Artemus, the art leasing company co-founded by Asher Edelman, is suing Paul Kasmin gallery in the New York Supreme Court, claiming the firm “created and backdated false invoices” that Artemus relied on in the purchase of a Frank Stella painting in 2016.
In its complaint, Artemus contends that when it purchased the painting from the dealer Anatole Shagalov, the fact that Paul Kasmin gallery still retained a 40% share in the work was disguised. Artemus says that the gallery created two invoices backdated to 2014, which “falsely represented” that Kasmin had sold Stella’s La Scienza della Fiacca (1984) in its entirety to Shagalov for $430,000. Whereas, according to court documents, Shagalov had to pay at least another $168,000 to Kasmin to obtain the full title.
Artemus accuses Kasmin of creating the invoices in conjunction with Shagalov, who sold La Scienza to Edelman’s company as part of a $3.4m financing transaction, which also included a second work by Stella, a work by Joseph Cornell and one by Keith Haring. The company operates a model whereby it purchases works of art for around 50% of their retail value and leases them back to the owner—a form of “art financing”. Artemus claims the allegedly falsified invoices led it to enter into the deal.
In a statement, Paul Kasmin gallery says “it does not have any dealings with Asher Edelman or his art lending business. The gallery has been pulled into a dispute regarding a transaction in which it was not involved”.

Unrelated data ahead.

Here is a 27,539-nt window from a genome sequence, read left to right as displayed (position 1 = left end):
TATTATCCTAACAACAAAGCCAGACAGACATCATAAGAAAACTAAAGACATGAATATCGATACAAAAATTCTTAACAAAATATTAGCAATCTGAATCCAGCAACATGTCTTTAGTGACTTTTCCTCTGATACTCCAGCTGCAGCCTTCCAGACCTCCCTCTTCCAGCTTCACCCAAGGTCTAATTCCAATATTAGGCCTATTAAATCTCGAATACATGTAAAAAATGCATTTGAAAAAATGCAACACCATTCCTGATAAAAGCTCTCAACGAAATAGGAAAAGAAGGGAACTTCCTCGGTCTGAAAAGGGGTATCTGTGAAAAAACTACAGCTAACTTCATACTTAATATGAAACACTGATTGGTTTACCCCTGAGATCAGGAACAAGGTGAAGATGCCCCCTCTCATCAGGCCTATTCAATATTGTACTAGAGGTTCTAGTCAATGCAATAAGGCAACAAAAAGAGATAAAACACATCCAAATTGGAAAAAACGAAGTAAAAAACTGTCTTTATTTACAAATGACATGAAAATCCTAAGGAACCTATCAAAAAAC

Shagalov is not party to this fresh lawsuit, but he sued Edelman in the same court last August after Edelman sold some of the $3.4m portfolio to recuperate unpaid lease fees; Shagalov contested his right to do so. In a counterclaim, Edelman accused Shagalov of falsifying the same invoices at the centre of the new action, which Shagalov categorically denied.
Shagalov’s lawyer Neil Saltzman says that at the time Shagalov entered into the transaction with Edelman, Paul Kasmin gallery “had no ownership interest whatsoever in the Stella work, and it was not in their physical possession”.
Paul Kasmin gallery is seeking to dismiss the new complaint, brought to light this week by the Baer Faxt newsletter, saying Artemus is suing to recover the legal fees incurred defending the lawsuit brought by Shagalov. But, as Kasmin’s lawyer Amelia Brankov points out in the court papers, those proceedings only began after Edelman tried to sell works that were part of the financing deal, which Kasmin was not party to.
Brankov says Artemus has also failed to show that Paul Kasmin gallery intended to defraud the art lending firm. The “self-serving, unsupported and unspecified allegations fall far short of what the law requires in order to state a claim for fraud”, according to the court papers. The next hearing is scheduled for 11 September.